Then there is the Ontario Development Corporation. What is it doing? It should have been doing this kind of thing. What about the university sector, which is being squeezed, strangled slowly to death because of failure to fund, particularly the hard sciences? Do we need a new agency to tell it what to do? Look at the Ontario Research Foundation, a beautiful facility; if you talk to the directors of that organization, they will tell you they have great untapped capacity.

The list goes on of the government agencies, the government boards and the government commissions, all beautifully and aptly named. But when it nets out, I gather they are not accomplishing all that much, in the minister's mind.

The fact is, and it has been repeated many times in this House, our contribution to research and development in this province as a percentage of gross national product is dismal in terms of the Organization for Economic Co-operation and Development rating. We are thirteenth or fourteenth in the list of the 14 OECD countries, fighting it out neck and neck with Turkey about who will be last.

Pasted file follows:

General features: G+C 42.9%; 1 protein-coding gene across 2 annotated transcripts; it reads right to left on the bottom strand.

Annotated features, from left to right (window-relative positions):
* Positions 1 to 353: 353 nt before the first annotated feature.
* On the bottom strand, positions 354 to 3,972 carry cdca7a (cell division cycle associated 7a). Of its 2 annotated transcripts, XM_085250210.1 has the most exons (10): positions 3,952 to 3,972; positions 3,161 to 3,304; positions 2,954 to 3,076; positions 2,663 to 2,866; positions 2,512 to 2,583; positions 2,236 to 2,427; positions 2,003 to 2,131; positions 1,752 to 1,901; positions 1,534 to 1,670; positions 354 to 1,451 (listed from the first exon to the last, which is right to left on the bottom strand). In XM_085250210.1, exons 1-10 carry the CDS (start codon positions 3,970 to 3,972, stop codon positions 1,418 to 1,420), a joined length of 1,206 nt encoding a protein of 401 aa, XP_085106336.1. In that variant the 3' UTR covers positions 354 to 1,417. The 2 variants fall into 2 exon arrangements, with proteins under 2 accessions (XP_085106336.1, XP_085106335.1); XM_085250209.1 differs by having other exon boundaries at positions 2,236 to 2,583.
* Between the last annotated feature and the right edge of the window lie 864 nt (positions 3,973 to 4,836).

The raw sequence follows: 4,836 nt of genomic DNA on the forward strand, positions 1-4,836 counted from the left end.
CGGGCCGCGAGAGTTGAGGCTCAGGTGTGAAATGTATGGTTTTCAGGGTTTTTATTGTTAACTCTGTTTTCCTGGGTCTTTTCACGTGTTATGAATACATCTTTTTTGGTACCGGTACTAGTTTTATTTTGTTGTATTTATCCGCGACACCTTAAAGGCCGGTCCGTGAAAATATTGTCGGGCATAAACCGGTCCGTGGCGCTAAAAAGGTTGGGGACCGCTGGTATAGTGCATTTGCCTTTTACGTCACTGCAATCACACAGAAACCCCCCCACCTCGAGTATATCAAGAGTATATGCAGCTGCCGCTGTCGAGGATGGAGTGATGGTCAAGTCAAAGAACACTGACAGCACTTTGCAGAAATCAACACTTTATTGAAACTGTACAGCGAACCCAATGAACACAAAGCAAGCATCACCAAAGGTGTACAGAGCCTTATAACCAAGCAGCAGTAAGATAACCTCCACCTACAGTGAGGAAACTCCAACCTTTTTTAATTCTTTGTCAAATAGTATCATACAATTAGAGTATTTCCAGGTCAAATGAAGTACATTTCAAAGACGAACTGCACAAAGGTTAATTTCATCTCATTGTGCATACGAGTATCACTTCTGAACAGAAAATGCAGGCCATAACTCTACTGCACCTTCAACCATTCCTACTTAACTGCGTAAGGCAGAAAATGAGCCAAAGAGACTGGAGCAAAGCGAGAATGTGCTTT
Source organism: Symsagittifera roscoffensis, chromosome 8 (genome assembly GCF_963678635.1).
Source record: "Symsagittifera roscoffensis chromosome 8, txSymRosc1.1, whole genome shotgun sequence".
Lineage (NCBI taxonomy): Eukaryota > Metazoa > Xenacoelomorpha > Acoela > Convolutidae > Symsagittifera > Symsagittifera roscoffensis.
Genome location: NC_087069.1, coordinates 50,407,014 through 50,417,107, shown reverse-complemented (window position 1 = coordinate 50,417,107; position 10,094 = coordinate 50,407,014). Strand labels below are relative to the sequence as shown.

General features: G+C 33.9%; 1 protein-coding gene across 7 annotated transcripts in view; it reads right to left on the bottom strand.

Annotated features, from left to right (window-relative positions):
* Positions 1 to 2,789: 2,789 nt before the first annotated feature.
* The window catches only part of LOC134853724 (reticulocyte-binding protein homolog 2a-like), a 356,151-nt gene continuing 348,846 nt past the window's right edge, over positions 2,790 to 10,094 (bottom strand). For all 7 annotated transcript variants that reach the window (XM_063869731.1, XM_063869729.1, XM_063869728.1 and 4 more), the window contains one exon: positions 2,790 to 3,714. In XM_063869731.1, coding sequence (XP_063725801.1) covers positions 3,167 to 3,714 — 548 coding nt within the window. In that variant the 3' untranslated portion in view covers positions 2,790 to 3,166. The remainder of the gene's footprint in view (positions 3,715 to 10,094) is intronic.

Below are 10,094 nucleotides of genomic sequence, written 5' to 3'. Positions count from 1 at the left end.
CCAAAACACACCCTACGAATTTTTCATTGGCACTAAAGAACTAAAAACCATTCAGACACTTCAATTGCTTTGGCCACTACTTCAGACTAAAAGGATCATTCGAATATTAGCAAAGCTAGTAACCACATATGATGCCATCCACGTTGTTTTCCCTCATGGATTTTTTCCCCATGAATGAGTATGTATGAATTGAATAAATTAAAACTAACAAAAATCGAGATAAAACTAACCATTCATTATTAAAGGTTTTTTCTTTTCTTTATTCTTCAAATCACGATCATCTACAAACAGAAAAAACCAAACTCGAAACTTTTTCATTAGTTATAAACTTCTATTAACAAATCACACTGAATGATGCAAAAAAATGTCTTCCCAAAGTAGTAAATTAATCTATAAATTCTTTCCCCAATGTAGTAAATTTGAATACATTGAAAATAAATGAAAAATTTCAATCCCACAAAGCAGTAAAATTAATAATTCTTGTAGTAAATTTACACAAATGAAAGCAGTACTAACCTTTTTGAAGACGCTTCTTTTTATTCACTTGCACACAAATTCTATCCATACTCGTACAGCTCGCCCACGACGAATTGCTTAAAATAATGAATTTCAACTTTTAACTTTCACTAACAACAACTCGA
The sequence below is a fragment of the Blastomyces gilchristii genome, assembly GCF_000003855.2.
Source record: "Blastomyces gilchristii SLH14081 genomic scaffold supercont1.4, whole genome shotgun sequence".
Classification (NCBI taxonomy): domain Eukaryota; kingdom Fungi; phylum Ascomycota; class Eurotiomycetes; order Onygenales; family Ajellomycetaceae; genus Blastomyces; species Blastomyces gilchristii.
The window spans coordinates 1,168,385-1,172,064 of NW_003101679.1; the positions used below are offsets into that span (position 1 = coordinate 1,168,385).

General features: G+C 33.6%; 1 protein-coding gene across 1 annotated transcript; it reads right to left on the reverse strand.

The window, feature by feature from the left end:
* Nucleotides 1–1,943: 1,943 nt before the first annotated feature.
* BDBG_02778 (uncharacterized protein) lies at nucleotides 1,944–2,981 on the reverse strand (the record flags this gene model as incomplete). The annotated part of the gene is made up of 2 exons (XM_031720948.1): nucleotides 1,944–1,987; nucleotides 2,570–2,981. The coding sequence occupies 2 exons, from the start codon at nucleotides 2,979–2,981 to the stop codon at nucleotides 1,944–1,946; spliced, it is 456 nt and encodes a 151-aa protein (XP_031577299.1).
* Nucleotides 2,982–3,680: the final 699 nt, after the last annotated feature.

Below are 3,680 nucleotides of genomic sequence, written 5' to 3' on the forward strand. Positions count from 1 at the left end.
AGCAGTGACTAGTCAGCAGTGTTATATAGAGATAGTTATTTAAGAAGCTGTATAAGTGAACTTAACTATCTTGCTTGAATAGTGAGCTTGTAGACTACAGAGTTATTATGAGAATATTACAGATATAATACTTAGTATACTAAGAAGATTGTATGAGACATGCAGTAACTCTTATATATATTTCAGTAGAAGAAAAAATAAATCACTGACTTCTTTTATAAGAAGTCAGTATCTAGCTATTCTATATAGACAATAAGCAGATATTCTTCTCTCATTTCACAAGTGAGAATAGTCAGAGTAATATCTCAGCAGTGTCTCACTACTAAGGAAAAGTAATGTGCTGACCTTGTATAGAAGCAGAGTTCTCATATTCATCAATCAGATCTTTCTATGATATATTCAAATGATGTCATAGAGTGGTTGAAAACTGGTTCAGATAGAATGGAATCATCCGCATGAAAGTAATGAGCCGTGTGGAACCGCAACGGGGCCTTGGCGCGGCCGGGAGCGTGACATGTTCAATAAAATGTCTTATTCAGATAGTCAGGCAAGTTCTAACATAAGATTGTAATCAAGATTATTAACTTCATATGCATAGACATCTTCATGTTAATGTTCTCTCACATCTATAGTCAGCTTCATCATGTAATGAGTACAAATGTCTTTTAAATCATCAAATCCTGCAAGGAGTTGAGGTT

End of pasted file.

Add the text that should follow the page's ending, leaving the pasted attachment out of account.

I am somewhat troubled, because this is such a deathbed response. I guess it came out of the last election. Enough people were hoodwinked by these great programs, so aptly named, to deal with the structural problems in this province. I do not disagree with a thing, in general motherhood terms, that my friend across the floor said. I am sure my friends in the Socialist party are very much of the same concern that I am. But there is so little of substance in here that it is very difficult either to agree with, except in the most broad and general terms, or to disagree with, because we really do not know how it is going to function.

I am very concerned about the funding of this organization. We can perhaps draw a parallel with the Ontario Energy Corporation. I am one of those people who has always supported the role of the Ontario Energy Corporation and felt it had a much larger role to play in the economy of Ontario, which is energy-dependent and energy-poor at the same time.

We saw a moribund organization in the OEC. For a few years it did virtually nothing. Today, it is resurrected phoenix-like and snaps up, at a price of $650 million, a quarter of Sun Oil Company. Whether that is going to accomplish some of the aims that were originally intended for that corporation is yet to be seen.